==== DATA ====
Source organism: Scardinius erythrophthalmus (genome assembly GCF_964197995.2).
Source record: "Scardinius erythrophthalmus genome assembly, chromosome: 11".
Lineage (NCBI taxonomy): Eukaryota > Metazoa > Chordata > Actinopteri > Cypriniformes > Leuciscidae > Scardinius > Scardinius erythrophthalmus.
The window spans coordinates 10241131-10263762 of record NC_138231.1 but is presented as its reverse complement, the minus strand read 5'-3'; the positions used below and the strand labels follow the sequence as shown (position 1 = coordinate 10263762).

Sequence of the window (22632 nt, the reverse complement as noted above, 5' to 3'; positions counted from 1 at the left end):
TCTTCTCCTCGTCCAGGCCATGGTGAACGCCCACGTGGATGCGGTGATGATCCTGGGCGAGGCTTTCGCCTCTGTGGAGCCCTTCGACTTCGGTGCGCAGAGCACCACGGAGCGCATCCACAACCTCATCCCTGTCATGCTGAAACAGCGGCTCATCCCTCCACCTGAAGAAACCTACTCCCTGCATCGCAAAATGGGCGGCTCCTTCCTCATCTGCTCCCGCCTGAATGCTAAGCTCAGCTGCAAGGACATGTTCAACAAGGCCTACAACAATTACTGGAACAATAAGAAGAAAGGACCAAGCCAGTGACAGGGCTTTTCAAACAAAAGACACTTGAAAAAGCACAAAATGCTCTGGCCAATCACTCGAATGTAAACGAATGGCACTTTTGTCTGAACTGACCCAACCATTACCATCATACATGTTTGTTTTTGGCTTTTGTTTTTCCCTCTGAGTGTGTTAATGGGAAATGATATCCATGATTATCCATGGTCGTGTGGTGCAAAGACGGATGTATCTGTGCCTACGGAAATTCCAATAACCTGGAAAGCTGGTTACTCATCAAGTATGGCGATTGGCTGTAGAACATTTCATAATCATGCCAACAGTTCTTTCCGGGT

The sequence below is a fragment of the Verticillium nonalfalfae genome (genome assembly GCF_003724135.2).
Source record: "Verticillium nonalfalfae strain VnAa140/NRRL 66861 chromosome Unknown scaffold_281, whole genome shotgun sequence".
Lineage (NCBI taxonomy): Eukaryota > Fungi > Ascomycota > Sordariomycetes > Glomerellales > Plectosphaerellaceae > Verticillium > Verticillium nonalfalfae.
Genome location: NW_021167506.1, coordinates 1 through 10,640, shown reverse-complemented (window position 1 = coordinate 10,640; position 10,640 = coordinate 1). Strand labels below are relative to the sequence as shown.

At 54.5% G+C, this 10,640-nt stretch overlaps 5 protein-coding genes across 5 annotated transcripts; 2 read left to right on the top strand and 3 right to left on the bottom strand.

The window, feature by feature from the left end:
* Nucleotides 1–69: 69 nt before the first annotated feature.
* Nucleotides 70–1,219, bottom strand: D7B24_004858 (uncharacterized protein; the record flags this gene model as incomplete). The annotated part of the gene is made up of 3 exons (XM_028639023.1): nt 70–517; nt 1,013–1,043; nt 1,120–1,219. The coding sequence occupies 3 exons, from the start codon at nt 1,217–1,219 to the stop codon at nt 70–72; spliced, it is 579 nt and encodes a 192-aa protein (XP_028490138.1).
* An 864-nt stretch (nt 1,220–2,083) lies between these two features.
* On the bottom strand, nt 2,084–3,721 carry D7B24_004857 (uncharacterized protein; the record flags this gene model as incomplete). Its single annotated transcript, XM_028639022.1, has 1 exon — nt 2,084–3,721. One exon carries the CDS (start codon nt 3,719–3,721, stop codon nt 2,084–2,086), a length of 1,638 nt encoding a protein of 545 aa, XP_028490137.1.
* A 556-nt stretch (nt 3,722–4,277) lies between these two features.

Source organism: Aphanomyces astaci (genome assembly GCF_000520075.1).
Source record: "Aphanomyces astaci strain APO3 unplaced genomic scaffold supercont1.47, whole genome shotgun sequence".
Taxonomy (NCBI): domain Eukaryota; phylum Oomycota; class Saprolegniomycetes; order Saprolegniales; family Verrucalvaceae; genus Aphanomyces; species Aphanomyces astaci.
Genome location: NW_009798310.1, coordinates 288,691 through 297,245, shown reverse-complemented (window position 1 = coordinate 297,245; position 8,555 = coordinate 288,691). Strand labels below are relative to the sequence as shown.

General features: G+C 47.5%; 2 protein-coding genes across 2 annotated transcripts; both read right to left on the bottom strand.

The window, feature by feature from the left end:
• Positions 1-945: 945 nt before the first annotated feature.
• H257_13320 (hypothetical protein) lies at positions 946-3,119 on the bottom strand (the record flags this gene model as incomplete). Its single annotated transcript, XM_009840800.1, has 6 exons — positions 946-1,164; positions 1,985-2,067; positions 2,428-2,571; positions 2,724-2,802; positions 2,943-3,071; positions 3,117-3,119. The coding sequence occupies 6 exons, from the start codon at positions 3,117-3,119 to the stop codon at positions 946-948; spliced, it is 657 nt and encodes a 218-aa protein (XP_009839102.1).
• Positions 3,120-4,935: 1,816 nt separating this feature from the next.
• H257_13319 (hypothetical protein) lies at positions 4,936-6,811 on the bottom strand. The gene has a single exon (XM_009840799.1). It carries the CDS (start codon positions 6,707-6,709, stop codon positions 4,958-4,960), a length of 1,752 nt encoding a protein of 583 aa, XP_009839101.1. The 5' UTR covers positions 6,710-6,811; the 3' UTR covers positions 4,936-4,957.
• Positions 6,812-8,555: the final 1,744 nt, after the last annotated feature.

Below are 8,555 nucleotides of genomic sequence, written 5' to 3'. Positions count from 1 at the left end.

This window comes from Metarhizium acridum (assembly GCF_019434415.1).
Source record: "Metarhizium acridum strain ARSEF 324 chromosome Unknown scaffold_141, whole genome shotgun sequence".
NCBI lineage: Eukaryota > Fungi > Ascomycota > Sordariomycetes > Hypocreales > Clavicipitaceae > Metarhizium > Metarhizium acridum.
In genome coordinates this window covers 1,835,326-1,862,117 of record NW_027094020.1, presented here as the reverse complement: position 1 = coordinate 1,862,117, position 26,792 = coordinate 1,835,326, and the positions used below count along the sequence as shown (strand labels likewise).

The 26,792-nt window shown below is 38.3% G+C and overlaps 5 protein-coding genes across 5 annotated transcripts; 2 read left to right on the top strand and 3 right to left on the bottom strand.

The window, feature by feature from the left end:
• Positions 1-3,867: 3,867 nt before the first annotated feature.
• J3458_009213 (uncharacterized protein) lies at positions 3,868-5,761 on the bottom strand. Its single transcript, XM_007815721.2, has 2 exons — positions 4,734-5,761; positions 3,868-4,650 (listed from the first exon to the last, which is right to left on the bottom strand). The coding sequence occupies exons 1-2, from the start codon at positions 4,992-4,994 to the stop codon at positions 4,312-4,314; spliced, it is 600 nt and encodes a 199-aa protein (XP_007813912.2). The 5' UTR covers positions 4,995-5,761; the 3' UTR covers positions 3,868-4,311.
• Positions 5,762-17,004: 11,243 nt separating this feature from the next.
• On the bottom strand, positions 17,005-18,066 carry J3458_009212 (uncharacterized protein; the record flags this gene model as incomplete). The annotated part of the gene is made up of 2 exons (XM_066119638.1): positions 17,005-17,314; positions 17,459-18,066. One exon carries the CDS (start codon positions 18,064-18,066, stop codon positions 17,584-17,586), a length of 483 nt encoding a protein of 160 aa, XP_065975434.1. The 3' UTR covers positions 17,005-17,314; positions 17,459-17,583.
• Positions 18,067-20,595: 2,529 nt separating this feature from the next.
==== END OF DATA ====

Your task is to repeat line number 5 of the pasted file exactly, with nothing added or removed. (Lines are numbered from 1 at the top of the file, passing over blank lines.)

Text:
Sequence of the window (22632 nt, the reverse complement as noted above, 5' to 3'; positions counted from 1 at the left end):